I scoured my old photos and this is really the only one I have of the HD 280 when I still owned it. Unfortunately, I never took any pictures of the 7506 because it was such a long time ago and I didn’t even have a website at that time. 🙂

Stay tuned though! I will be adding pictures as soon as I can get my hands on both pairs again.

Will you need any amplification?



Both the 280 and 7506 do have a somewhat higher impedance than your average dollar store headphone, but even at 60+ Ohm, neither will resist power all that much. They both also have a Sensitivity over 100dB, which basically means they are very efficient on their own and don’t need much power from an Amp to reach acceptable volume levels. What is Sensitivity in Headphones?

Now, while an amp isn’t necessary per se, it can help improve sound quality. The key here is to not go overboard and buy a $15,000 Chord Dave for a $100 headphone. That’s an extreme example, but you get the point.

Something like an E10K or JDS Labs Objective 2 will be plenty.

Don’t forget to show me some love on the video! Any support is much appreciated. 🙂

The E10K provides 200mW into 32 Ohm and at 102dB Sensitivity, the 280 only needs roughly 5mW to reach peak loudness. Even with its higher Impedance that’s plenty of power.

The same is true for the Objective 2.

It provides about 613mW at 33 Ohms. Yeah, way more than you’d ever need for either of these. The reason I recommend it is that it’s a perfect desktop solution that will be a mainstay for years to come. You’ll upgrade headphones, but the Objective 2 will always be serviceable and in fact, can drive just about any headphone.

Need some help choosing? How to Choose a Headphone Amp!

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What Genres work best?

Genre Pairing

HD 280 Pro

I would focus on lighter genres for the 280, but it can work with bass heavier stuff. Just be aware of that mid-bass and its propensity to sound a bit off.

The thing about mid-bass is that it’s really important. It gives the sound life and the bass its thump, but most headphones tend to over-exaggerate it. The 280 takes a radical approach and tries to make it sound a bit more subdued, but I’m not entirely sure it works that well.

You can comfortably pair the 280 with just about anything and it will sound pretty good though – just don’t be disappointed when you buy it and it doesn’t sound amazing with Rap. Forewarning.

MDR 7506

The 7506 is about the same. It’s going to sound great with most genres including Rock, Hip-Hop, Indie, Pop, Jazz, Classical, Acoustic, Folk, Soul, Bluegrass, R&B, etc.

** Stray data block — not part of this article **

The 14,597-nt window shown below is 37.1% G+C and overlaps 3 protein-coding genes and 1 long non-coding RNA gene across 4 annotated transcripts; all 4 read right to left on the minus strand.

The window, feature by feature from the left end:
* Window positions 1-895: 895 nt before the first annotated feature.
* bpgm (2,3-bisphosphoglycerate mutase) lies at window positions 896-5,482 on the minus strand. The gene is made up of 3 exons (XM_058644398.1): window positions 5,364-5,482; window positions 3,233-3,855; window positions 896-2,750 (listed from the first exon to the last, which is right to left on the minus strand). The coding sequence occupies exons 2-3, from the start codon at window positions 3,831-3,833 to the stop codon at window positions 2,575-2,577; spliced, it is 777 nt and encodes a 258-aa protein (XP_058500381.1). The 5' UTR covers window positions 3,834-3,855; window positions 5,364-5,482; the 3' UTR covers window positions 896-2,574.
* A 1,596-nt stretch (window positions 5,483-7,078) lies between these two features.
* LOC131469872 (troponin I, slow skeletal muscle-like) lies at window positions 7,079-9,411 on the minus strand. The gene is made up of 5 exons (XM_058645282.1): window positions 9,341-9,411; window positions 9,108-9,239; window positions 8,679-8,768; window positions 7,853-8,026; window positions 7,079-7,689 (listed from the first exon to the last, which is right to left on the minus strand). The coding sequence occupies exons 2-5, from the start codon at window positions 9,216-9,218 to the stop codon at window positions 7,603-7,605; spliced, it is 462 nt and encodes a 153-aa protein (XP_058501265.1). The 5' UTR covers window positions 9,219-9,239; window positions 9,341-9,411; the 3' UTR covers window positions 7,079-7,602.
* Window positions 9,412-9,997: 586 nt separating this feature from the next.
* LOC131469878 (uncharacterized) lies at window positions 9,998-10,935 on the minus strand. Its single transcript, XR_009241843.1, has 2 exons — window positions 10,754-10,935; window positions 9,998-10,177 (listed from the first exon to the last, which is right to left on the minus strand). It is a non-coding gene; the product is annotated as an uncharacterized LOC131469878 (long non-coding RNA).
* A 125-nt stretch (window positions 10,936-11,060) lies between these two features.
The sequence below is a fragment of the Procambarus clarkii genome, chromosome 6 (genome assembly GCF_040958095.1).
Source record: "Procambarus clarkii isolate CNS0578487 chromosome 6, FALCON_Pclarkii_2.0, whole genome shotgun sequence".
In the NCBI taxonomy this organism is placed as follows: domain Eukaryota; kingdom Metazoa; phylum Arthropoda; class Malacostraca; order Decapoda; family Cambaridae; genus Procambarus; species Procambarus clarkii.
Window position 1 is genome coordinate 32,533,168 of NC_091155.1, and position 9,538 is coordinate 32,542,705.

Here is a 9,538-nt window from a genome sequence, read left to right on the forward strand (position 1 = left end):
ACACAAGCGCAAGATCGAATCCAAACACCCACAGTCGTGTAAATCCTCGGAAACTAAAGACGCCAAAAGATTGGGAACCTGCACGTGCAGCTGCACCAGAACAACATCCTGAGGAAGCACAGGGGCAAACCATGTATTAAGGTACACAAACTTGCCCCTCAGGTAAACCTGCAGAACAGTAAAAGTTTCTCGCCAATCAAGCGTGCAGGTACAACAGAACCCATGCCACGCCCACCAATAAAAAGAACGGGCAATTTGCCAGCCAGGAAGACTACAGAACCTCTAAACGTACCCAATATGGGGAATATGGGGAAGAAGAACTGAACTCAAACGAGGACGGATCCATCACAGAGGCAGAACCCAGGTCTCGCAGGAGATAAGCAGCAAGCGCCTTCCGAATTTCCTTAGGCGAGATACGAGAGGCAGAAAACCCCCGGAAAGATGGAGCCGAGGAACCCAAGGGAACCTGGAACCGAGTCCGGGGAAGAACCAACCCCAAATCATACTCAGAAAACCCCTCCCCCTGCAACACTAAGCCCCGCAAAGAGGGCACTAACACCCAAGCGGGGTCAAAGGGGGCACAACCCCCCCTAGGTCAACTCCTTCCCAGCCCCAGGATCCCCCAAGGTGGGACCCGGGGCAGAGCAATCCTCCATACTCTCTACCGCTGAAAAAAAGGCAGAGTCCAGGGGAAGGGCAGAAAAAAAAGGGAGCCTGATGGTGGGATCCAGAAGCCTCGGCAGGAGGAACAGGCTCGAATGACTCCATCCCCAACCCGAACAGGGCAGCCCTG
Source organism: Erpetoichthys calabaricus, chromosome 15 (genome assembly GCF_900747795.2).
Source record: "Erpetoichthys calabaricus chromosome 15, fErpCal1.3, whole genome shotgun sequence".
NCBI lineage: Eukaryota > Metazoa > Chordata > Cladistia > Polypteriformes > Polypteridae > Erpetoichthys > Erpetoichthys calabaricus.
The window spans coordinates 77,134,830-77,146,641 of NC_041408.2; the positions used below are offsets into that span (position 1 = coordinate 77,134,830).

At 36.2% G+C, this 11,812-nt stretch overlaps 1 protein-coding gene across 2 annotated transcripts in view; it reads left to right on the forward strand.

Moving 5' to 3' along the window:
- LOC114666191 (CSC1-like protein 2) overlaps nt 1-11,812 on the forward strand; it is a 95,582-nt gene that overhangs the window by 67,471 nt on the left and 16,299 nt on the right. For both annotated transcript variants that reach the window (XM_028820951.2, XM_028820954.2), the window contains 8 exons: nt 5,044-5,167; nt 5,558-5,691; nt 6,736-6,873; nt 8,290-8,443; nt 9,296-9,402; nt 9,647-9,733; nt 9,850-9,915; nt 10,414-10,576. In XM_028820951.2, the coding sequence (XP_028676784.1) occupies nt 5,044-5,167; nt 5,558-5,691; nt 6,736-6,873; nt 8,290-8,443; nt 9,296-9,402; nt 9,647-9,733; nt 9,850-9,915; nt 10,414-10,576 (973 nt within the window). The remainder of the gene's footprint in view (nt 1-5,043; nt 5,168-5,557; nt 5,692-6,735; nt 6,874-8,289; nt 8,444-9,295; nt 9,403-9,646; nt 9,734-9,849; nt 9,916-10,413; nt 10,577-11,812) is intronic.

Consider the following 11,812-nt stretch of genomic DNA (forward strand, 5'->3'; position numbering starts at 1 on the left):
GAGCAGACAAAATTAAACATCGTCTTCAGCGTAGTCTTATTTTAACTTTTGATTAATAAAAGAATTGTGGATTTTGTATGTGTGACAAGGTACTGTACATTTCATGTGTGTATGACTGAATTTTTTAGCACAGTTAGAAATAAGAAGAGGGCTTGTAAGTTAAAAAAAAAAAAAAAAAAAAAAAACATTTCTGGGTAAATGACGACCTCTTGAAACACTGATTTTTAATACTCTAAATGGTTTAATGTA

I would say both are sort of Jack of all trades type headphones, but the 7506 more so. It sounds more airy and detailed, while the 280 is more mellowed out like Cheech and Chong.

Hey Mellow Out Man!

Anyway, that’s enough talk. It’s time for the final exercise. Raiden, TAKE SOLIDUS DOWN. Lol sorry had a Metal Gear Solid moment there.

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So what’s the final word?

Final Word

This becomes a tough decision on which to go with.

Personally, I’m more partial to the 7506. It works a bit better for more genres, sounds more lively, and has a more even sounding, predictable bass.

That’s not to say the 280 is bad though. Quite the contrary, it’s a good sounding headphone that will be kind of dull and boring to some. It’s mid-bass is a tad uneven for me, but other than that it’s a fine choice.

That said, if comfort is more of a priority, I’d probably go with a 280 and call it a day. Very good comfort levels, very good isolation, less annoying cable, and the ear-cups won’t peel on you.



If the overall sound is more important to you, in addition to being able to use the headphone for more genres and more enjoyment, I would go with the tried and true industry staple, the MDR 7506. This headphone has stood the test of time for many years and will continue to do so. It’s the quintessential budget audiophile headphone, along with its big brother, the MDR V6. It’s one of the few headphones out there that’s always a good purchase no matter the situation. You really can’t go wrong.



Well, that’s about it for today my friend! I hope you’ve enjoyed this Sennheiser HD 280 Pro vs. Sony MDR 7506 Comparison…

Questions? Comments? Requests? Did I miss the mark on something? Please let me know down below or Contact me!!

Marvin, what do you make of all this? I would love to hear from you. Until next time…

All the best and God bless,